Music superstars Alicia Keys and Swizz Beatz’s son, 12-year-old Egypt, recently revealed that he doesn’t want to follow into the music industry in his parent’s footsteps. The pre-teen briefly appeared with his dad on The Jennifer Hudson Show on Tuesday when was asked about his interest in pursuing music like his producer dad, 44, and 15-time Grammy winner mom, 42. He responded, “Well, I love music, but I don’t want to be a musician. I want to be a basketball player,” he shared.
His father, proud of his transparency, said, “He’s honest.”
Egypt continued, “It’s fun because I like playing stuff, so when I hear it, and I’m like, ‘Oh, I want to play something,’ then boom, it’s on the piano,” Egypt added of his musical hobby.
Although he is not interested in the music industry, Egypt already has a close bond with a famous rapper – Kendrick Lamar. They began their relationship at a previous football game when Egypt was able to help the rapper ease his writer’s block.
“He and Kendrick were talking for 40 minutes,” Swizz told Hudson. “I went over and said to Kendrick, ‘Is he bothering you? Should I move him? Are you enjoying yourself?’ He said, ‘No, Swizz, I had writer’s block, and what Egypt is telling me is helping me deal with something. I was like, ‘Man, he’s five years old.’ To this day, I still don’t know what he was helping him deal with. I let it happen.”
Those early conversations eventually led to Egypt getting the unbelievable opportunity to produce a song for Lamar called “untitled 07″ at only five years old.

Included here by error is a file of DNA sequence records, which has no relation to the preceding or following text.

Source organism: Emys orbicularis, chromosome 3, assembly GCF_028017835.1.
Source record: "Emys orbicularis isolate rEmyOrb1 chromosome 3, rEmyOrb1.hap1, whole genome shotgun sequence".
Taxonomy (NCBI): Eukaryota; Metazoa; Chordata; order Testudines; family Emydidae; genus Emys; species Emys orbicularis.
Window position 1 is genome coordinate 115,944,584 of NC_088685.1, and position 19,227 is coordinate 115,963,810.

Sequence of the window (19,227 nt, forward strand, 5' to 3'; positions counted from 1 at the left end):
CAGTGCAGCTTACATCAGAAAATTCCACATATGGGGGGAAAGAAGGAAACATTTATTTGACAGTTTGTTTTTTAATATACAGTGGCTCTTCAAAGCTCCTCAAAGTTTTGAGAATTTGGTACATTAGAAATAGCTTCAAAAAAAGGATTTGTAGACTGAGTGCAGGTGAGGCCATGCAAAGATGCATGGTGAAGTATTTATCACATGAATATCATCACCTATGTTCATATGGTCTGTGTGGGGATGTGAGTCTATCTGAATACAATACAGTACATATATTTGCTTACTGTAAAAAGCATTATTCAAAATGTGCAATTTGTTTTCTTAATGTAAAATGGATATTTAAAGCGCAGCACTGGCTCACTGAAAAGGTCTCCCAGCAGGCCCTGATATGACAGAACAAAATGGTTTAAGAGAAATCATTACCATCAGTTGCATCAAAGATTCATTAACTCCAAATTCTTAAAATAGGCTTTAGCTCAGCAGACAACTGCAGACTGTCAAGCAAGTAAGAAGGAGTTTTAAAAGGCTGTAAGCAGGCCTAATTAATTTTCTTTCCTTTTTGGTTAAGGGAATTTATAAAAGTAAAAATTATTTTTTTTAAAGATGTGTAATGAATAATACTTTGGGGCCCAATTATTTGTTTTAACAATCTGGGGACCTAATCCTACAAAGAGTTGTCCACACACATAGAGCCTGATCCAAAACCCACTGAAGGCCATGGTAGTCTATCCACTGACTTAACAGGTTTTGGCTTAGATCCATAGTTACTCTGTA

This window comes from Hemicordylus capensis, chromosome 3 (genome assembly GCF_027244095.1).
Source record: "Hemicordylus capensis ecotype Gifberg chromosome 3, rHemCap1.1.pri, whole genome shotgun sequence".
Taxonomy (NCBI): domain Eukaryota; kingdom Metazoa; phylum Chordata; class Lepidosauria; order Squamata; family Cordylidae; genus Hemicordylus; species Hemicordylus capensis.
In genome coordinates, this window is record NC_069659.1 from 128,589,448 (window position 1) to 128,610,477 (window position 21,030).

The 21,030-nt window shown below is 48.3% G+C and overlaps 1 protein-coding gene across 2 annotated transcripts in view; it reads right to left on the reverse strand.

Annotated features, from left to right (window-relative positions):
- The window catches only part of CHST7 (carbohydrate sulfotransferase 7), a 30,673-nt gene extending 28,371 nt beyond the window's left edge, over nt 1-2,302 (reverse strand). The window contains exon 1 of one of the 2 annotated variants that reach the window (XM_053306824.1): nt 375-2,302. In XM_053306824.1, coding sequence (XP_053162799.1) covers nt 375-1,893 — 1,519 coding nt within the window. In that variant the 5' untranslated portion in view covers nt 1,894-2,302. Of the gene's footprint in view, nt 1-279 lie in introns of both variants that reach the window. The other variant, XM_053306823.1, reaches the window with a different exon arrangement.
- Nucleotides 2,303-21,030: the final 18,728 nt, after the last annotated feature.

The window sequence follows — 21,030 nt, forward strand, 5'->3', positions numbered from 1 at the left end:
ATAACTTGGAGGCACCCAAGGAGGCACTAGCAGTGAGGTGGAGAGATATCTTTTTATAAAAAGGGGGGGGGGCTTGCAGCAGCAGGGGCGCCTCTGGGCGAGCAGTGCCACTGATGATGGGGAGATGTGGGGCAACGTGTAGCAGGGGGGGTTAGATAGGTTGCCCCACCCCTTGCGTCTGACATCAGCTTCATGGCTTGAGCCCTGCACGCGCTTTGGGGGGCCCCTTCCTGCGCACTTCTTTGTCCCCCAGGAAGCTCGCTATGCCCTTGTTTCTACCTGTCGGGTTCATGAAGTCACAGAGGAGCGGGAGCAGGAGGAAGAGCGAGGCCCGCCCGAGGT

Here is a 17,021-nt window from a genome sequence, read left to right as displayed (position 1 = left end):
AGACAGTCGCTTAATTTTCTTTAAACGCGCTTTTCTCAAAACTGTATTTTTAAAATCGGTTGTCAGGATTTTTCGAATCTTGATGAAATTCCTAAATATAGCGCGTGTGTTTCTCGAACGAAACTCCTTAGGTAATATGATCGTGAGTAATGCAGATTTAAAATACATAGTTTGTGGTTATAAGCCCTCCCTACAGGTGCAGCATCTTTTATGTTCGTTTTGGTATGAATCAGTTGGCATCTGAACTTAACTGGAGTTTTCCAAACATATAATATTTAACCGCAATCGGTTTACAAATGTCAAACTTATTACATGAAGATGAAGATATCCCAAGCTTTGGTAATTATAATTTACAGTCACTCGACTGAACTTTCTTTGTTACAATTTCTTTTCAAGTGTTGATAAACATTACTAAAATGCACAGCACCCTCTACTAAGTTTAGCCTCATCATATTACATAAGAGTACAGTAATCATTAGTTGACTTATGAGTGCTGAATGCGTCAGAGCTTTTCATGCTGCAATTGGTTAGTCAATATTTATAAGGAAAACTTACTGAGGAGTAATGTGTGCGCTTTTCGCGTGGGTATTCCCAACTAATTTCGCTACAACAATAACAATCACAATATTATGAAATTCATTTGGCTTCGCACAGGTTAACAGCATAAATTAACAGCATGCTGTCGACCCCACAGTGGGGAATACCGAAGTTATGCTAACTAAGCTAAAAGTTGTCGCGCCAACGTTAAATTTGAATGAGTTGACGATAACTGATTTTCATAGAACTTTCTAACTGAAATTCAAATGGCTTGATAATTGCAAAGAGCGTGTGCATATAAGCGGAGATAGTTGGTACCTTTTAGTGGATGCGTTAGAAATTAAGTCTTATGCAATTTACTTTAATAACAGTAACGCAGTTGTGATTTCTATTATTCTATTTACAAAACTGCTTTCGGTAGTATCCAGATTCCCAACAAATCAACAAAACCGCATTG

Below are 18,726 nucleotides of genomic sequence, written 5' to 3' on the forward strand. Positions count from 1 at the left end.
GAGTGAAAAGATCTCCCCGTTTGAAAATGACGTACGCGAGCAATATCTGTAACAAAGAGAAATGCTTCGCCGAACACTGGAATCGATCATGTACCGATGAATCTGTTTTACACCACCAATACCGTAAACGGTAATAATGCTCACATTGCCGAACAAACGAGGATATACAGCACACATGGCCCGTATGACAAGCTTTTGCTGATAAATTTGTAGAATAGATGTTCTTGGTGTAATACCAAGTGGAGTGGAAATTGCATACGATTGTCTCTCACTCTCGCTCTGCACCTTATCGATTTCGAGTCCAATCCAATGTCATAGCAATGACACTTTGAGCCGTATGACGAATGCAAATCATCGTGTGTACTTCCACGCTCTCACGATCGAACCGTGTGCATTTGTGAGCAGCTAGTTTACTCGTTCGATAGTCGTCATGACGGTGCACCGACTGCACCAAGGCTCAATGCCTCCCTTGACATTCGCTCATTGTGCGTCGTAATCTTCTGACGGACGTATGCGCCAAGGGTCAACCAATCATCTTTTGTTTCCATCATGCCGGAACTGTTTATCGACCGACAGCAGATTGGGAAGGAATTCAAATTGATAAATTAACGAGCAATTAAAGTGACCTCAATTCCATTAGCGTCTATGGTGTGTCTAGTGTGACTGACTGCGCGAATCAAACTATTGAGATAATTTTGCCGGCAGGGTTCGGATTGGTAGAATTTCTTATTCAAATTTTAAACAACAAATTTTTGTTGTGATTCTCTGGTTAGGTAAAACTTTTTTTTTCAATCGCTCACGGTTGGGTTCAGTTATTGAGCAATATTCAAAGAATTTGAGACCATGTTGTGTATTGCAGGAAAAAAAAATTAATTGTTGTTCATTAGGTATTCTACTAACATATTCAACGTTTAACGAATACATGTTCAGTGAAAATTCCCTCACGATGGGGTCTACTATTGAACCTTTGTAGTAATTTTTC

Earlier in the interview, Beatz reflected on blending his family, admitting it was “not an easy process” initially. He and Keys share son Genesis, 8, and Egypt, and the famous producer is also dad to daughter Nicole, 14, with singer Jahna Sebastian, 16-year-old son Kasseem Dean Jr. with ex Mashonda Tifere, and son Prince Nasir, 22, with Nicole Levy.
“We live, and we learn. And we learn that the kids didn’t ask to be here,” he shared. “Sometimes we gotta take ourselves out of it and make it about the union of the kids and the community because that’s what’s gonna pass on the legacy. We can be stuck on our personal things for a long time, but when we grow up, we ask a person, ‘Why do you do this for? Naturally, people will say, ‘I do this for my kids,'” he adds.
Beatz continues, “So we just chose to buckle down and really do it for the kids, and we have an amazing blended family, and all my kids are happy, and we’re happy as well.”
While we don’t know Egypt’s career path just yet, we’re sure he’ll have a bright future.